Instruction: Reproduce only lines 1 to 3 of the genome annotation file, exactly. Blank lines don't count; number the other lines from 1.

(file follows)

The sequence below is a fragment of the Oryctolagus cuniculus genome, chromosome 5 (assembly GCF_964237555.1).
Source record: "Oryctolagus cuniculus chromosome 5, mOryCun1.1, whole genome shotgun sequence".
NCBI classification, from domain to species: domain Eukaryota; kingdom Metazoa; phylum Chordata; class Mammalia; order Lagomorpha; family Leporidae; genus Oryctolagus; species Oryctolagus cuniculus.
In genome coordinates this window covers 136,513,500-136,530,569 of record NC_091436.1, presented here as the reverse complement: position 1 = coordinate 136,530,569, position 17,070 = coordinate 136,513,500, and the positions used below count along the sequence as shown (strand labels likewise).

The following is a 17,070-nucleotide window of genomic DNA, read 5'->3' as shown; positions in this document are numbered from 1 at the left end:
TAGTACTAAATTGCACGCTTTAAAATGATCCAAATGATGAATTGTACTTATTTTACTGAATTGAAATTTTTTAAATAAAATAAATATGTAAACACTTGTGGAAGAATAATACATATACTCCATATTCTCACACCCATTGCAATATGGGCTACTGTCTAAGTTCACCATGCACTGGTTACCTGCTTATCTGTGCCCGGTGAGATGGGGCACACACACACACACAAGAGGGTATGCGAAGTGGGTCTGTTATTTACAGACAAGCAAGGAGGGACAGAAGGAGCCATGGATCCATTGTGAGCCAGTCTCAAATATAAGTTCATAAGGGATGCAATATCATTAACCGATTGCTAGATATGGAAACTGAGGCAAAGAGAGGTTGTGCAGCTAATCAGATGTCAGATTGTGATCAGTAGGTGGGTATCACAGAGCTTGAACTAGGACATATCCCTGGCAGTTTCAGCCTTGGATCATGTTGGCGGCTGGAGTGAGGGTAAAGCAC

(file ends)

The sequence below is a fragment of the Oryctolagus cuniculus genome, chromosome 5 (assembly GCF_964237555.1).
Source record: "Oryctolagus cuniculus chromosome 5, mOryCun1.1, whole genome shotgun sequence".
NCBI classification, from domain to species: domain Eukaryota; kingdom Metazoa; phylum Chordata; class Mammalia; order Lagomorpha; family Leporidae; genus Oryctolagus; species Oryctolagus cuniculus.